Flawed fancy

The Irish Times - Friday - The Ticket - - FILM REVIEWS - DON­ALD CLARKE

GIRL­FRIEND ★★★

Di­rected by Justin Lerner. Star­ring Evan Sneider, Shan­non Wood­ward, Jack­son Rath­bone, Amanda Plum­mer, Jerad An­der­son

Club, Light House, Dublin, 95 min The main sell­ing point of Justin Lerner’s route-one Amer­i­can in­die is the fine per­for­mance from young Evan Sneider. When an ac­tor with Down syn­drome turns up in a film, the temp­ta­tion is to make all sorts of pa­tro­n­is­ing al­lowances. But Mr Sneider really does the busi­ness here.

Cast adrift in a de­pressed New Eng­land town, Evan (the pro­tag­o­nist shares the ac­tor’s fore­name) gets across a rain­bow of un­flinch­ingly ex­pressed emo­tions: con­tent­ment, fury, mis­ery, love. It’s im­pos­si­ble not to feel pro­tec­tive to­wards the fel­low.

It’s equally dif­fi­cult to avoid de­fen­sive feel­ings for the film it­self. Gir­friend is so nearly a roar­ing success. The ac­tors sur­round­ing Sneider are equally com­mit­ted. Amanda Plum­mer of­fers a char­ac­ter­is­ti­cally side­ways cameo as the hero’s ec­cen­tric, car­ing mother. Shan­non Wood­ward works hard as the at­trac­tive, flawed girl he fan­cies.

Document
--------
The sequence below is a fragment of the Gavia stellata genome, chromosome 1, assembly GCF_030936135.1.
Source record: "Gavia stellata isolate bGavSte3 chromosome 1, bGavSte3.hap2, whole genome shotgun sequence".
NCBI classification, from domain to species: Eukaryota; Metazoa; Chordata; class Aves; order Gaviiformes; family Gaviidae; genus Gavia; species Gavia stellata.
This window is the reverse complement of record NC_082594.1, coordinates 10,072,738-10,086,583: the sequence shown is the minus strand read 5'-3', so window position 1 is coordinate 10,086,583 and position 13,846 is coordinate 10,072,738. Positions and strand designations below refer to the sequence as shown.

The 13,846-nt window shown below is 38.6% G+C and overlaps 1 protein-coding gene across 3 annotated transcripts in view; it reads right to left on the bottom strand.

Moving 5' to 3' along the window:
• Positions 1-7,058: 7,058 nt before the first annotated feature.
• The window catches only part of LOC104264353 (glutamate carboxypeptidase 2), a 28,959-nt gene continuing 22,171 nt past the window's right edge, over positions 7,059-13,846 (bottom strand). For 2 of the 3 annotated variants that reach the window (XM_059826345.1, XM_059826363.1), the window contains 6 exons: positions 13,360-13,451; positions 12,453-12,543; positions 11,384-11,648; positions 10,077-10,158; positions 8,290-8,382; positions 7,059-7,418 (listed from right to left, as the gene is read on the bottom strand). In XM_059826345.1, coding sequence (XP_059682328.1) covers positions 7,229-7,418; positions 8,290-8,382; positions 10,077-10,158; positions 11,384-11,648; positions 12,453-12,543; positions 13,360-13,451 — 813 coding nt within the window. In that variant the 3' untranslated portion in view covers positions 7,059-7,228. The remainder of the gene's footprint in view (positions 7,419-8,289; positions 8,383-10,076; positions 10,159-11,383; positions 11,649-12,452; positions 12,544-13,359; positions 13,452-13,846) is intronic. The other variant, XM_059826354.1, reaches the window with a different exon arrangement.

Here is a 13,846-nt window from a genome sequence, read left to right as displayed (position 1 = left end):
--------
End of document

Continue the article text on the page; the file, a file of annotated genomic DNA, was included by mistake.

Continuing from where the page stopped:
Sadly, Girl­friend is so soaked in dif­fer­ent classes of cliché that it ul­ti­mately proves hard to take se­ri­ously. Shot in win­tery shades, al­ways at home to the growl­ing hick, the film of­fers us a crap-kick­ing town from cen­tral cast­ing. Wood­ward is the good-time girl who just needs the love of a de­cent man. Jack­son Rath­bone plays the bor­der­line thug who leads her astray. When the plot finds its MacGuf­fin – an un­ex­pected in­her­i­tance – we are pro­pelled deep into the ter­ri­tory of Vic­to­rian melo­drama.

There are more than a few re­minders of Len­nie Abra­ham­son’s Garage: a mis­used man with devel­op­men­tal prob­lems; a morally dis­tracted young woman; a re­mote town on the edge of nowhere. Garage, how­ever, worked much harder at de­vis­ing orig­i­nal ad­ven­tures for its well fleshed-out characters.

By way of con­trast, though re­spon­si­ble and hu­mane, Girl­friend never quite finds its own voice.

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